Genmai Tea Infused Jasmine Rice Horchata. Genmaicha (玄米茶, "brown rice tea"), is a Japanese brown rice green tea consisting of green tea mixed with roasted popped brown rice. It is sometimes referred to colloquially as "popcorn tea" because a few grains of the rice pop during the roasting process and resemble popcorn, or as "people's tea". Roasted rice green tea, aluminum sealed teabag keeps in freshness for better taste All natural Genmai-cha is a blend of traditional green tea and roasted brown-rice Long-Grain Rice.
This quick, simple coconut rice recipe is unusual in that it uses coconut water instead of the typical coconut milk. The result is a lighter, slightly sticky texture and delicate, refined coconut flavor. Genmai Cha is a classic Japanese green tea, blended with toasted, popped rice. You can cook Genmai Tea Infused Jasmine Rice Horchata using 6 ingredients and 6 steps. Here is how you cook that.
Ingredients of Genmai Tea Infused Jasmine Rice Horchata
- You need 1 of + 1/4 cups uncooked jasmine rice.
- Prepare 6 cups of water total.
- Prepare 1 cup of milk.
- You need 1/3-1/2 cup of sugar, depending on how sweet you like your horchata.
- It’s 1/2 teaspoon of salt.
- Prepare 2 bags of genmai tea (or you could use a number of other Asian teas like green, oolong, jasmine…).
Originally created to stretch short supplies of tea, now enjoyed by tea lovers here and abroad. Warm and nutty taste, with a lovely savory quality. A hearty cup of tea that is easy to combine with food. Brown rice kernels ("genmai") are added to the green Bancha leaves, so the rice gets crispy and some open.
Genmai Tea Infused Jasmine Rice Horchata instructions
- Soak the rice in 3 cups of water for 2 to 3 hours, stirring two or three times during the process to make sure all the grains are steeped. Microwave your tea bags for 30 seconds and steep the tea in the mixture as well. (your tea bag staples will be just fine in the microwave for that short amount of time). (Microwaving the tea blooms the flavor and infuses the cold liquid more quickly than if you hadn't heated the tea.).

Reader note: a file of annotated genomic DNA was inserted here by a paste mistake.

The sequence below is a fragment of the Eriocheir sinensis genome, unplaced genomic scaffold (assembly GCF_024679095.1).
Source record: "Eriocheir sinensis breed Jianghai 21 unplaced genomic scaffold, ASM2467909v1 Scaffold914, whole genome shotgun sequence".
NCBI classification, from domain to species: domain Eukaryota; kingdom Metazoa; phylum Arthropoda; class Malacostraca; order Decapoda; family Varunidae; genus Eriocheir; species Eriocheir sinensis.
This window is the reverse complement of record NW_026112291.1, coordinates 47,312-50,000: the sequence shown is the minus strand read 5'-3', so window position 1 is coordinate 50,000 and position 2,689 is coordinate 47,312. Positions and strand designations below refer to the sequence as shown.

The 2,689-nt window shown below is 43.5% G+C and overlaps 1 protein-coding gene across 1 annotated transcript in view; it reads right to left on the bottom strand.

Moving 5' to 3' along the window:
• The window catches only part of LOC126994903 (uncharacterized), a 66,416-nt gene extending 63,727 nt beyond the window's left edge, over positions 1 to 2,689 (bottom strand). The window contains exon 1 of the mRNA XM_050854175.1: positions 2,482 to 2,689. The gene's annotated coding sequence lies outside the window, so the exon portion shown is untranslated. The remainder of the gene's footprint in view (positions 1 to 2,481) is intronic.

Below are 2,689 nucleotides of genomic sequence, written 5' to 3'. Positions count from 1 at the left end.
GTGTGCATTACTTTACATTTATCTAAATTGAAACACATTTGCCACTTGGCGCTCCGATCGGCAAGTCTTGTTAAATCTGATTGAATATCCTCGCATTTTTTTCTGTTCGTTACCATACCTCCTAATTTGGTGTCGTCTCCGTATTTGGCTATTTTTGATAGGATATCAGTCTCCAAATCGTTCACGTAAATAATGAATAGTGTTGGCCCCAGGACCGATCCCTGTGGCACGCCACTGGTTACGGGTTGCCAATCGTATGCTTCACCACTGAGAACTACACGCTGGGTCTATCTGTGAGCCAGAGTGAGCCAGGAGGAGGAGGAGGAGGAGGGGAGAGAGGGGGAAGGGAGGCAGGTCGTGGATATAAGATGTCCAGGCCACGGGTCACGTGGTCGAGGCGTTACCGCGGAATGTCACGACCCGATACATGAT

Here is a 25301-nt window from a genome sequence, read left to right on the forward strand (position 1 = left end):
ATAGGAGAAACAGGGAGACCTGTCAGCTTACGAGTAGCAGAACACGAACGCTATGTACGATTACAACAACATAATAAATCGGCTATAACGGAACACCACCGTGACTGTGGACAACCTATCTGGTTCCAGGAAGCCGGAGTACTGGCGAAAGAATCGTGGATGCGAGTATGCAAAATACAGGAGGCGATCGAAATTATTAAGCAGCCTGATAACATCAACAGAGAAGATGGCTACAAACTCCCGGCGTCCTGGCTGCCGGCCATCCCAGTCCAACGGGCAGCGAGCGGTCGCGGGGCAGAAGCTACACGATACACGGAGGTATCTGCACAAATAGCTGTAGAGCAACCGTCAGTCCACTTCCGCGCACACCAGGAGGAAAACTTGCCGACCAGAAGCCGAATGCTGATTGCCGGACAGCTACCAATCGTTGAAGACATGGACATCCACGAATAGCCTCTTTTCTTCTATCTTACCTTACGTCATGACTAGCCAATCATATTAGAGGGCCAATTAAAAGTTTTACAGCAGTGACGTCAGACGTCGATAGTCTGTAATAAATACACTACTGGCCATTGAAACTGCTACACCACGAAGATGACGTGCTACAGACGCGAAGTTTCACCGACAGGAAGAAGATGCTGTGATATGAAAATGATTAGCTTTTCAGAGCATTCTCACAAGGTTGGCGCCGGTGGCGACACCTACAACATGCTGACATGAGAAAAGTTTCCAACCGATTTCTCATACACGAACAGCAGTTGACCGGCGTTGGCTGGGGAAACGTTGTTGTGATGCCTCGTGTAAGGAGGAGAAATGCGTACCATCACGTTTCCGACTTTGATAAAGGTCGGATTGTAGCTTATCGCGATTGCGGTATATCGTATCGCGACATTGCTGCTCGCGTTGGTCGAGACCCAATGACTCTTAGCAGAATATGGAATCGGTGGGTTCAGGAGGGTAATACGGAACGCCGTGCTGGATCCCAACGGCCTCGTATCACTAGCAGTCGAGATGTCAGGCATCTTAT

- Remove the tea, put the rice and water in a blender and blend, starting on low, and then eventually moving to the liquefy setting. Blend at the liquefy setting for 20 seconds or so..
- Stop the blender, add the remaining ingredients including the other 3 cups of water, and blend (again starting on a low setting and moving to the high setting to avoid splatter) for a good minute or so..
- Pour the content of the blender, including the rice, into a pitcher (including the tea bags if you'd like more tea flavor) and cool in the refrigerator for a minimum of 30 minutes..
- You can either strain the horchata through a fine sieve or china cap before or when serving or you can just keep the rice in the pitcher and just allow it to settle to the bottom like silt. Keeping the rice rather than straining allows the rice to continue to add flavor and body to the horchata as it settles, and you'll have to problems pouring the horchata into a glass without accompanying rice particles..
Genmaicha is a different kind of Japanese green tea that many people find intriguing. Brown rice kernels ("genmai") are added while the green Bancha leaves ("cha") are being dried, so the. The toasted brown rice gives it a nutty flavor. Put the rice in a small skillet and toast over medium-low heat until it turns dark in spots. Pour in the water and bring to a boil.